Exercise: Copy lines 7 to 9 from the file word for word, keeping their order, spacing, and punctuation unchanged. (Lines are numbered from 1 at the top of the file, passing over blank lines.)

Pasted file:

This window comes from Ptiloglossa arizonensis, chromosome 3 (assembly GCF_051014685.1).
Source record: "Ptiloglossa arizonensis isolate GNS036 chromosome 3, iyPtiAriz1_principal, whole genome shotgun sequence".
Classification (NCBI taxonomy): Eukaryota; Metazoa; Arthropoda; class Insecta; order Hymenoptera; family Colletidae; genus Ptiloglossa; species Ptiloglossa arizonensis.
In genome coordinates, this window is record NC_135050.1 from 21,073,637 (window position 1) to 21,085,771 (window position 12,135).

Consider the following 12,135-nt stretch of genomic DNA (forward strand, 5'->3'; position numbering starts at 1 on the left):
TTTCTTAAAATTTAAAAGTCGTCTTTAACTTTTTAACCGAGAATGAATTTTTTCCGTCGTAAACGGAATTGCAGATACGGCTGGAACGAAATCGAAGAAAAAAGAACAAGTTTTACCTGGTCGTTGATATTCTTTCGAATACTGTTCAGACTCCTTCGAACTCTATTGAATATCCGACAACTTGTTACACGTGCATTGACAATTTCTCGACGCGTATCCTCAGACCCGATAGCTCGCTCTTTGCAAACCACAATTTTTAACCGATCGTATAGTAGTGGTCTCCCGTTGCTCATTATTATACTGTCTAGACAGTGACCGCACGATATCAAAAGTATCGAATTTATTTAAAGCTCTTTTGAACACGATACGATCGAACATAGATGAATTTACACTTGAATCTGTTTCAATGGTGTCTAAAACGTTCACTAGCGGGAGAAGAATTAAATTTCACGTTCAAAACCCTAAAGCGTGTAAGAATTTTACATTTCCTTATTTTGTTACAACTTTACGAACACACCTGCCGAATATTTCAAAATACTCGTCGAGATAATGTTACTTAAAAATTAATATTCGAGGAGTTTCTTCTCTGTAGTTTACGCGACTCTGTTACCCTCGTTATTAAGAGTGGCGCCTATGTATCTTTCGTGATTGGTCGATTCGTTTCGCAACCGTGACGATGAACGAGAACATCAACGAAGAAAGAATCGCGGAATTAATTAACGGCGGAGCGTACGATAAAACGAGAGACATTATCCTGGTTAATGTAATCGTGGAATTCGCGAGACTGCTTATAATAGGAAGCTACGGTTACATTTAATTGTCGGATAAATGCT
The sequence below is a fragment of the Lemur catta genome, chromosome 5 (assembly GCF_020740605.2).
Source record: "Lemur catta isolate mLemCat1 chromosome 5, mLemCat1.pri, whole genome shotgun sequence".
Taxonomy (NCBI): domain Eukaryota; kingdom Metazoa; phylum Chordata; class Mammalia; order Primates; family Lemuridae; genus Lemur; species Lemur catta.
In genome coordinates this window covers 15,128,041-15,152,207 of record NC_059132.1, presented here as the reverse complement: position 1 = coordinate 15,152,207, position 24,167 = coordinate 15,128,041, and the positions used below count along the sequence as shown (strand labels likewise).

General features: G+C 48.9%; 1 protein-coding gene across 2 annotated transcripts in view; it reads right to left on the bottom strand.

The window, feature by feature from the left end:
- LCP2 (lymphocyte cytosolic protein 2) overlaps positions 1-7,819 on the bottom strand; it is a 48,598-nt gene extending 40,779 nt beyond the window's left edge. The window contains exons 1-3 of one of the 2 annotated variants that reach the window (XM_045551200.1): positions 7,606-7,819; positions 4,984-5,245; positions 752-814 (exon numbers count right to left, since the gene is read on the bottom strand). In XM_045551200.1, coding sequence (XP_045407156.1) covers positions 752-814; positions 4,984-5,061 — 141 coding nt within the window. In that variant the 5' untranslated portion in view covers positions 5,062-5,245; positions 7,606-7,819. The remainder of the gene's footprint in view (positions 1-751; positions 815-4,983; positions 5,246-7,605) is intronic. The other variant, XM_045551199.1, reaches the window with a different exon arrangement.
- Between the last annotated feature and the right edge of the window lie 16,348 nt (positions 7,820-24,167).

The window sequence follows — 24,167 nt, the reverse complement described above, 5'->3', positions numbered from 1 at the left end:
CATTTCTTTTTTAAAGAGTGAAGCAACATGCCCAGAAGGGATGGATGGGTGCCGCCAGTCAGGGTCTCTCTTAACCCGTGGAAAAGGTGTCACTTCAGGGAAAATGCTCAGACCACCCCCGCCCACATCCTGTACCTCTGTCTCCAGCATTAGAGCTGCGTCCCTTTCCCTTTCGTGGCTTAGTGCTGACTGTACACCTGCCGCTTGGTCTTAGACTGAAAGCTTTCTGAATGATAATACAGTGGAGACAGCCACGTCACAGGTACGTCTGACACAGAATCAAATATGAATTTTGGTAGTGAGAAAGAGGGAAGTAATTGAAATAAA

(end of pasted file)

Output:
The sequence below is a fragment of the Lemur catta genome, chromosome 5 (assembly GCF_020740605.2).
Source record: "Lemur catta isolate mLemCat1 chromosome 5, mLemCat1.pri, whole genome shotgun sequence".
Taxonomy (NCBI): domain Eukaryota; kingdom Metazoa; phylum Chordata; class Mammalia; order Primates; family Lemuridae; genus Lemur; species Lemur catta.